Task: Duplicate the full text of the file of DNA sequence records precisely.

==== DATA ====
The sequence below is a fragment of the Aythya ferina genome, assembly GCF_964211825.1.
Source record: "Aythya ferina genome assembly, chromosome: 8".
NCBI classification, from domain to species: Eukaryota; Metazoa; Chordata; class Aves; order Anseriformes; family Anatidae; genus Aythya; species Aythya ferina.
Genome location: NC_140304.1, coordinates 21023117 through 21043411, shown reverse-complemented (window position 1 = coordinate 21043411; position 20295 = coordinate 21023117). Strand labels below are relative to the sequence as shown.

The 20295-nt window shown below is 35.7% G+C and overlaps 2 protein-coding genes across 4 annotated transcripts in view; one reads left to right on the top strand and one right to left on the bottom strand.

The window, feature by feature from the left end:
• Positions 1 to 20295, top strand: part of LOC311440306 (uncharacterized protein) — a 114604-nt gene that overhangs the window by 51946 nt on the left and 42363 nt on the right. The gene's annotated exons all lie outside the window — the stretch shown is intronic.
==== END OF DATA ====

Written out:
The sequence below is a fragment of the Aythya ferina genome, assembly GCF_964211825.1.
Source record: "Aythya ferina genome assembly, chromosome: 8".
NCBI classification, from domain to species: Eukaryota; Metazoa; Chordata; class Aves; order Anseriformes; family Anatidae; genus Aythya; species Aythya ferina.
Genome location: NC_140304.1, coordinates 21023117 through 21043411, shown reverse-complemented (window position 1 = coordinate 21043411; position 20295 = coordinate 21023117). Strand labels below are relative to the sequence as shown.

The 20295-nt window shown below is 35.7% G+C and overlaps 2 protein-coding genes across 4 annotated transcripts in view; one reads left to right on the top strand and one right to left on the bottom strand.

The window, feature by feature from the left end:
• Positions 1 to 20295, top strand: part of LOC311440306 (uncharacterized protein) — a 114604-nt gene that overhangs the window by 51946 nt on the left and 42363 nt on the right. The gene's annotated exons all lie outside the window — the stretch shown is intronic.